Others have also maintained that the new policy was not a panacea to quality education and, therefore, the government should concentrate on the provision of adequate infrastructure and logistics.

NAGRAT

At another Daily Graphic National Dialogue on Education Policy in Cape Coast in the Central Region, the Regional Chairman of the National Association of Graduate Teachers (NAGRAT), Mr Augustine Kofi Pennin, emphasised that the Ministry of Education (MoE) had not respected the views of teachers in rolling out the double-track system.

He said teachers had first-hand information on how access to quality education in the country could be improved, therefore, it was necessary to respect their views, stressing that, “though the decision to carry on with the system has already been taken, there is the need for the government to dialogue effectively with teachers.”

TEWU

The Teachers and Educational Workers Union (TEWU), in a statement, also added its voice to the ongoing arguments and called for an urgent recruitment of non-teaching staff with the implementation of the double-track SHS system in the country.

That, it said, was vital for the smooth implementation of the system, stressing that, “TEWU is very much informed that with the free SHS, the student numbers have increased significantly and with this double-track system, the number is going to further balloon, and this is going to affect the workload of various workers on the campuses of the SHS.”

As the arguments on the pros and cons of the system continue, the government has maintained its commitment to make the system work. It expresses its determination to work tirelessly with all stakeholders to address the challenges that may arise as a result of the double-track intake.

Government’s commitment

Addressing the chiefs and people of Ada at the 80th Asafotufiami Festival on August 4, 2018, at a durbar to climax the celebration of this year’s Asafotufiami, celebrated by the chiefs and people of Ada (Ada East and West districts), President Nana Addo Dankwa Akufo-Addo said the introduction of the double-track system for SHSs in the 2018-2019 academic year would not destroy or disrupt the country's education system.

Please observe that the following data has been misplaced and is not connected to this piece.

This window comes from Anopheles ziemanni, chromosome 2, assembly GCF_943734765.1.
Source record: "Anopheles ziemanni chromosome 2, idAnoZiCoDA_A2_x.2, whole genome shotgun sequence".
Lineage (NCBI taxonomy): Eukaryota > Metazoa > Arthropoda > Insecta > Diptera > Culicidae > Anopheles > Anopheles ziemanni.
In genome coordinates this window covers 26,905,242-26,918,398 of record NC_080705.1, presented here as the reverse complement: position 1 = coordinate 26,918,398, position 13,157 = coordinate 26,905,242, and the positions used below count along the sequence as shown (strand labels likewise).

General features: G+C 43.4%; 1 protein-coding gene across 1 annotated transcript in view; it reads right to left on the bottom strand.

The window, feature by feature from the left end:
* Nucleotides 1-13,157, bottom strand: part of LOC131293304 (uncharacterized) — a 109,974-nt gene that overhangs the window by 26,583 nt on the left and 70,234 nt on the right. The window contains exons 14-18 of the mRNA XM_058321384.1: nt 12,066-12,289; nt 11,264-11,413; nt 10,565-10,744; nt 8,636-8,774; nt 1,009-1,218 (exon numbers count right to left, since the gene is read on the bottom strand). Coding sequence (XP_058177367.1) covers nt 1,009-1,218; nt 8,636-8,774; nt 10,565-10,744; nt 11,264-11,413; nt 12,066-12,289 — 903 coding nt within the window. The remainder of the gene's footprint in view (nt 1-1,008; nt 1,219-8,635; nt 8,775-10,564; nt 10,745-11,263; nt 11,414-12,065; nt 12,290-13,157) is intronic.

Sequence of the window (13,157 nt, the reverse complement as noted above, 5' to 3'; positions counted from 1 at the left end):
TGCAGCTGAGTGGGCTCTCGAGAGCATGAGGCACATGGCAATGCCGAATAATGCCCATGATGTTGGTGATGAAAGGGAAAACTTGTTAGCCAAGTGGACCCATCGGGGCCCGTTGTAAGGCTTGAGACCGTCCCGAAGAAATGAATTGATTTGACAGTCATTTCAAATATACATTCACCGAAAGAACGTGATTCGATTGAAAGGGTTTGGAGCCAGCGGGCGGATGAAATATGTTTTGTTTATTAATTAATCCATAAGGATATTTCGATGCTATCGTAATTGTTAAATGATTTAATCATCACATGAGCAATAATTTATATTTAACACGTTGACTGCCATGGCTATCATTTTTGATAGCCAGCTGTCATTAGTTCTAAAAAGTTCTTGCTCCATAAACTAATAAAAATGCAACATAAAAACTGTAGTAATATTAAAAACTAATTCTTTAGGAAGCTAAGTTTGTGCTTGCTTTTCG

It is important to acknowledge the relevance of the assurances coming from the government, as well as the concerns by parents, civil society organisations and other stakeholders on the system.

Progressive government

As rightly stated by Professor Sitsofe Enyonam Anku, the founder of Meagasa Mathematics Academy at the Ghana National Association of Teachers (GNAT) Colloquium meeting at Koforidua on August 20, it was the responsibility of any progressive government anywhere to provide and promote sound educational policies.

It is also necessary to provide infrastructure that will help its people to acquire knowledge, skills and attitudes that will enable them to develop their potential, granted that education is one of the most important tools for national development.

 The advice from Prof Anku, other individuals, stakeholder groups and organisations, must be factored into the discussions and consultations to deepen the understanding of the policy, for the country to come out with comprehensive reforms of the pre-tertiary curriculum as part of the Ministry of Education’s ongoing reforms to transform the education sector.